For a very long time it was an expectation in our society for law firms to be in high rise buildings with magnificent fountains in the lobby so that we as the general public and potential clients could use this image to affirm their capabilities as attorneys. Not only in the U.S, but worldwide, this norm is being challenged and there are many factors that have led us to this point. If you have ever considered changing to or starting a remote law firm, here are three reasons why this year, more than ever, it can be a reality. Even if you don’t think your firm could ever work remotely, it is imperative to stay aware of trends like this, because they do affect your firm’s competitiveness for both clients and employees.
Co-Working spaces used to be dominated by companies like Regus who would likely add a charge to your bill for using a single tissue if you sneezed, because they knew there was little to no competition. Offering boring and stale offices where you would sit in silence, it’s amazing it didn’t catch on sooner! Enter new players like WeWork who in 2017 built 90 new buildings, entered 31 new cities, added 12,000 new companies as tenants, and reported an astounding growth of individual members from 80,000 in 2016 to 175,000 in 2017. Demand for these types of spaces from freelancers and businesses throughout the word continues to grow and developers seem to be racing to accommodate.
Capability to Communicate and Connect from Anywhere
With software and apps like Slack, Zoom, Google Drive, DropBox, and many more, it’s nearly impossible to claim it is difficult to stay connected. Now, setting up and getting everyone in your firm to effectively use these apps is a different story, but the fact is that the capability to communicate and connect with your clients and employees is available more so than ever before. We now live in a world of cloud-based everything and all these services are battling for your business, so the cost of doing business in the cloud has been reduced dramatically over the last few years. You can get overloaded with too many services and applications and create the opposite of what you’re trying to achieve, so beware of that if you choose to update and aspects of the way you do business.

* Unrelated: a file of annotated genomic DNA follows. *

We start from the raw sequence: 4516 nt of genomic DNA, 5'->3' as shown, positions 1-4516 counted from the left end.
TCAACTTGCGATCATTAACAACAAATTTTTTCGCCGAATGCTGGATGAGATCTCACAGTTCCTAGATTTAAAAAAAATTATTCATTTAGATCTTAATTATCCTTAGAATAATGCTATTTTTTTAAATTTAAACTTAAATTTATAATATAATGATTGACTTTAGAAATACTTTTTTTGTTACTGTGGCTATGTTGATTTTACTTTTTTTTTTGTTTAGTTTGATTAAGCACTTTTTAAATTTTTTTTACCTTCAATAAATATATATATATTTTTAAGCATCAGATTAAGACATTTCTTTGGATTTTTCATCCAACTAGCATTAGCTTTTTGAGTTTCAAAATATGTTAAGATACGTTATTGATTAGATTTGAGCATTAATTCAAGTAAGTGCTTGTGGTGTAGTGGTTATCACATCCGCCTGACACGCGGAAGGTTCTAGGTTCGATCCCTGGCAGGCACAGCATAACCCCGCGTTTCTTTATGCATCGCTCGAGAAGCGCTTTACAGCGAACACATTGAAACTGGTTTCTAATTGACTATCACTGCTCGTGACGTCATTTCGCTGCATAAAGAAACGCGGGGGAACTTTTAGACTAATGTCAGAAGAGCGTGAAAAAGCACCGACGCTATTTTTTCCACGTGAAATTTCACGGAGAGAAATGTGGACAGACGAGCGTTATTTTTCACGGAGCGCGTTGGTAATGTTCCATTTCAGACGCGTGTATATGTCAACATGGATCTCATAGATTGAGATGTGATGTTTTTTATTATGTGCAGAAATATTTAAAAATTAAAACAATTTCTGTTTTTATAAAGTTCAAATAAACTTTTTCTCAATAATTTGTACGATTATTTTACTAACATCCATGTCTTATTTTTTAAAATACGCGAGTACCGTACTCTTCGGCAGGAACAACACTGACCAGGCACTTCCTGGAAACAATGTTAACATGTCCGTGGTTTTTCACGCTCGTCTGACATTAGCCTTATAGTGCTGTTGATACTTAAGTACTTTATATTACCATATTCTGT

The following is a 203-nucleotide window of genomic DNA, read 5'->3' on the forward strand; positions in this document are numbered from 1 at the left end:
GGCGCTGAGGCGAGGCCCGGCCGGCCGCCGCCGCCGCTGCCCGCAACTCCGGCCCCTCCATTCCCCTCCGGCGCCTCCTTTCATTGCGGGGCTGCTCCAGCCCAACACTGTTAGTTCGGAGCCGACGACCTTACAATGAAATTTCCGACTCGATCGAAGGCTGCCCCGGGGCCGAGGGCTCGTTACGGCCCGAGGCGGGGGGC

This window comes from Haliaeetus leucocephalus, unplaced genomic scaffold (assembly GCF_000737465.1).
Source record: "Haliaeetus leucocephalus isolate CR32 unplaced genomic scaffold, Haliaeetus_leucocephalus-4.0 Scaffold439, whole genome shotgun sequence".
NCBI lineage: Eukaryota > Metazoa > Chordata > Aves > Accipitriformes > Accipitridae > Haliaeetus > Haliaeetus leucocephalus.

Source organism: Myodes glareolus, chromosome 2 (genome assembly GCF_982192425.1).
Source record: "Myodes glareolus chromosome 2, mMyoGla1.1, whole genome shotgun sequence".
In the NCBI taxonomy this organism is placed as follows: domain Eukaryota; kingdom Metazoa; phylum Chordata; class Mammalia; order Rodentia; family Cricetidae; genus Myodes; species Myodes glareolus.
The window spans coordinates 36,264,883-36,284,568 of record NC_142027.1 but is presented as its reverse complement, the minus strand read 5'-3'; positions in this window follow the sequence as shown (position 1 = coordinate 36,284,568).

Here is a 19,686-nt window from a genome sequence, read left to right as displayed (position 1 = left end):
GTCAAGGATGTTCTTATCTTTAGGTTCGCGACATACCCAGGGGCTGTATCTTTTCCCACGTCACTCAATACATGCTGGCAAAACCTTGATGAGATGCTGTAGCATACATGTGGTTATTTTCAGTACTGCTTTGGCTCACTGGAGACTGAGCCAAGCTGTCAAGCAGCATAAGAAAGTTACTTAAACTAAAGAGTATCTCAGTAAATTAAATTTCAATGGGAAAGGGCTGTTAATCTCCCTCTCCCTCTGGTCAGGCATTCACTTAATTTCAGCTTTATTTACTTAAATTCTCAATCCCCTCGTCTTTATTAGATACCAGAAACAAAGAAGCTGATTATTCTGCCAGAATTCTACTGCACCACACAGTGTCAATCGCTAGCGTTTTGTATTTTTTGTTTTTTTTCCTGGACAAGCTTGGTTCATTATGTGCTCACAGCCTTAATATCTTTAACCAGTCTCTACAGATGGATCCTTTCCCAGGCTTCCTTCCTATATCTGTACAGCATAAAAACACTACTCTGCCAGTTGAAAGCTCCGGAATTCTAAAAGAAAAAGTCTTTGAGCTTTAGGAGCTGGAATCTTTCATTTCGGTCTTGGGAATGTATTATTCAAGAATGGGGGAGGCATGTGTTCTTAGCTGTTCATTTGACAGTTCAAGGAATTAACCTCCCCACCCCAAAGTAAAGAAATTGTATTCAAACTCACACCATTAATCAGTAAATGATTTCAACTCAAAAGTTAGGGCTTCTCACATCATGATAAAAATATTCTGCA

There is still and likely always going to be people with the expectation that their attorney has an office space and is part of a team working in one location, but for many in our society, that requirement is fading. It used to be a red flag if you met a potential client outside of your firm’s office, but that’s becoming more of a norm even for law firms who have physical locations.
The applications and technology you would use to communicate internally can likely also be used with your clients or potential clients as well. This can reduce or possibly even remove the need for an office in which to meet people without diminishing the quality of services provided to them. Clients and potential clients have more information available to them with online reviews and other sources of a law firm’s history, so they can decide who to hire based on that as opposed to impressions gathered from visiting your office.
The last and likely most important aspect of having a remote law firm is the availability of great people and companies who will help you service your clients. Being limited to only your local area or even regional expertise is a thing of the past and now you can access talent from across the globe. While that does sound amazing, it also requires you to be more deliberate and specific with what you and your law firm needs to avoid being overwhelmed or unfocused. You now have what seems to be endless access to attorneys, paralegals, law clerks, law students, agencies, consultants, and many more that can help you get more done for your clients.
If you need to hire an attorney with specific experience or capabilities, finding a freelancer allows you to avoid the time and monetary commitment of recruiting, hiring and training a full-time employee. You may not have the workload to keep that person busy or more importantly the consistent cash flow you need to keep paying them. Reach out to me if you would like suggestions on where to go to find people to help your law firm.
Having a remote law firm is not for everyone, but now lawyers have more opportunities to create the flexible and agile workplace that allows them to work from anywhere. It will take discipline and intentional planning, but with today’s economic and cultural trends, evolving client expectations and availability of talented people you can make a remote law firm a reality now.